Temperatures And Heatstroke On The Rise
WICHITA FALLS, TX - Hot temperatures are what we are seeing now that summer has taken hold in Texoma. With that, comes the risk of that heat taking hold of you.
We reached out to health officials today to see what you can do to keep your cool.
Lovette Robinson, the Director of Nursing at the Community Healthcare Center said dehydration is actually the first stage of heat exhaustion.
"Your mouth gets really parched and dry and you might get really tired," said Robinson. "You might get kind of sweaty, clammy skin."
She says wearing a hat to shield you from the sun is very important. You should take frequent breaks and drink lots of water.
"Try not to work your body too hard," said Robinson. "The harder you work the heat you generate will cause the body to dehydrate a lot faster, so just take it slow in the heat."
If you don't treat your heat exhaustion symptoms, you could end up having a heatstroke.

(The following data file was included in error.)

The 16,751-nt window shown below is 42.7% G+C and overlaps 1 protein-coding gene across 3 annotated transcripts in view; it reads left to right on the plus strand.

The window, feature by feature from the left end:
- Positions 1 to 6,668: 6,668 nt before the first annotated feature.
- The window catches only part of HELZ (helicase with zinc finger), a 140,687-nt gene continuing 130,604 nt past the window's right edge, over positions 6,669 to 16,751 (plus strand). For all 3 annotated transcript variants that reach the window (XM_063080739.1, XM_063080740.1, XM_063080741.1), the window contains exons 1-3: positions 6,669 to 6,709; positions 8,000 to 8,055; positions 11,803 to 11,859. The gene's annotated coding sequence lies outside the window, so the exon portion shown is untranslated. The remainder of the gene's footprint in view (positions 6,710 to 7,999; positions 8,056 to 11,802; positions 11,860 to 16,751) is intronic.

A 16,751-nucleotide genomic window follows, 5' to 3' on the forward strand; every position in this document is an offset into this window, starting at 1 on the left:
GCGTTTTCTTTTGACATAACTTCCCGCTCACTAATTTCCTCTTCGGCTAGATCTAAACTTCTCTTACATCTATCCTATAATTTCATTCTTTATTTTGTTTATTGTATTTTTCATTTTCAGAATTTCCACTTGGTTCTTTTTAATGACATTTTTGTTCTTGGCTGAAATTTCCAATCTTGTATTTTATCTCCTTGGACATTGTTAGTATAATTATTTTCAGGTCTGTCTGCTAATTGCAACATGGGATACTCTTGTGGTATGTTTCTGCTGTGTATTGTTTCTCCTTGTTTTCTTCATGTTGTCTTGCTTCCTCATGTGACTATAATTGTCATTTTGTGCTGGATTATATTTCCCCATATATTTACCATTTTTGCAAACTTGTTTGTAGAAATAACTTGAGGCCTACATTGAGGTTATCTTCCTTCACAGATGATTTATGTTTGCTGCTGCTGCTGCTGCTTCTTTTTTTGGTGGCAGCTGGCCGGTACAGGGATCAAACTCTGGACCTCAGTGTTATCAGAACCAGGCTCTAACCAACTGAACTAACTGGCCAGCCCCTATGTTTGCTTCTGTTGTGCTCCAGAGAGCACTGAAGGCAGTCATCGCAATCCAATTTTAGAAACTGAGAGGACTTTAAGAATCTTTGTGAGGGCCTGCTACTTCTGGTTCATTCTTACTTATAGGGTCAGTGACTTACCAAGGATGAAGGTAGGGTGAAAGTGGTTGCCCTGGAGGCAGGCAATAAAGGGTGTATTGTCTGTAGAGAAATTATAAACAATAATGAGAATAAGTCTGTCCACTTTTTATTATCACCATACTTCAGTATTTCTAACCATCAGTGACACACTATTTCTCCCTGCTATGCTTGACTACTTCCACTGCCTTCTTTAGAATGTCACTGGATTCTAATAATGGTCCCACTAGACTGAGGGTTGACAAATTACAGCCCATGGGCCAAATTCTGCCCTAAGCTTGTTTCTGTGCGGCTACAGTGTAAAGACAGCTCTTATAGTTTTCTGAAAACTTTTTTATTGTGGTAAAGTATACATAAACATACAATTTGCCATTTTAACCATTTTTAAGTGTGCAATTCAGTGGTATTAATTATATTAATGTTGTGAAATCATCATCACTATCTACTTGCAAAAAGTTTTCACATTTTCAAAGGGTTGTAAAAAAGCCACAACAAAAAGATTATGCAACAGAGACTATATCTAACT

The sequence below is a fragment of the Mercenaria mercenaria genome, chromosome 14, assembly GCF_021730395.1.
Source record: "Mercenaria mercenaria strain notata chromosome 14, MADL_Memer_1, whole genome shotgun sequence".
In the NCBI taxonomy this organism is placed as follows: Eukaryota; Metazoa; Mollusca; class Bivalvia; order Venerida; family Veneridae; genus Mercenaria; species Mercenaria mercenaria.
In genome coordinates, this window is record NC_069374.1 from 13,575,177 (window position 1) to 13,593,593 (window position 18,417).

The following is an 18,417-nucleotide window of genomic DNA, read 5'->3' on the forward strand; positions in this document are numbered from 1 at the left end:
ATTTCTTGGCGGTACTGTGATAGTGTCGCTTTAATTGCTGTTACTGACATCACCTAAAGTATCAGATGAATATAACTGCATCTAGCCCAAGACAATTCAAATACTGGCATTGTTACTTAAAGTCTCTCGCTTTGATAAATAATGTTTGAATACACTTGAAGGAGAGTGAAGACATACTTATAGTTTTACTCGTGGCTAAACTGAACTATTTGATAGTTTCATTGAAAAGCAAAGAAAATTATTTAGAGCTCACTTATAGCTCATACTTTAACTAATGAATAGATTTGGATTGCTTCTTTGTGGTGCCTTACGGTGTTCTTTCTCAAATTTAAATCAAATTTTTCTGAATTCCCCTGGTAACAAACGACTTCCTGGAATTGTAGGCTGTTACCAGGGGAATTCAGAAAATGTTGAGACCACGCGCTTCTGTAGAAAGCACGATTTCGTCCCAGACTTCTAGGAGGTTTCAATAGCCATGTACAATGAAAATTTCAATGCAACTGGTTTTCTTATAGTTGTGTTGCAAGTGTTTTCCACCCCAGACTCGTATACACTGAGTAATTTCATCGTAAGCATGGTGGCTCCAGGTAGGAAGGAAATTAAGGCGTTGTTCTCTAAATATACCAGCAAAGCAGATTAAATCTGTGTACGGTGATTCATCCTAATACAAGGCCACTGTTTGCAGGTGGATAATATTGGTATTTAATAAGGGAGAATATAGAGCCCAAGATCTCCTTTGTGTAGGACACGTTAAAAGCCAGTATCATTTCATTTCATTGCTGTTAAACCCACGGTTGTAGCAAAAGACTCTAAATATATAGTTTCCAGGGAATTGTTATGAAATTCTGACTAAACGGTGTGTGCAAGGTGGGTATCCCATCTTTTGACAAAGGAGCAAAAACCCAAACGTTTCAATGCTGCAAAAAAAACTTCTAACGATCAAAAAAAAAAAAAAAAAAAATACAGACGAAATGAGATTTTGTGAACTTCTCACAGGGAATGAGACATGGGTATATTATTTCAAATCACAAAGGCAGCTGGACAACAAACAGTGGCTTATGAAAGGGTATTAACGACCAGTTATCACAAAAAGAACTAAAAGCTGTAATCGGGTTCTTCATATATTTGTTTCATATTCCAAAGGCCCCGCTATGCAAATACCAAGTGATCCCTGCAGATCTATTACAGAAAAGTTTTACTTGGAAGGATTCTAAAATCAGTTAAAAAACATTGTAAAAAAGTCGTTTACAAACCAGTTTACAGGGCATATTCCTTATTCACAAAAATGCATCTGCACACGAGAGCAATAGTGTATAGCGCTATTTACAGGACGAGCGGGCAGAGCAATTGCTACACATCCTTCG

"Your body core temperature gets up to 105' or higher," said Robinson. "The brain doesn't work as well so you may actually end up with seizures, more confusion and that's about the point you start to lose consciousness."
Many people choose to work without a shirt on. At first it might feel good to get out of a hot and sweaty shirt, but Robinson says this is dangerous because you're getting direct heat instead of indirect heat.
If you or someone you know is having a heatstroke it can't be fixed by drinking liquids.
"At this point you can't give them fluids," said Robinson. "That's an emergency and they need to be in a hospital immediately or else death can ensue."
Robinson suggests wearing lose light colored clothing when working outside. Clothing that's light in color help reflect heat while dark colors absorb it.
Federal health officials say more than 670 people die each year from extreme heat in the United States.
Brody Carter, Newschannel 6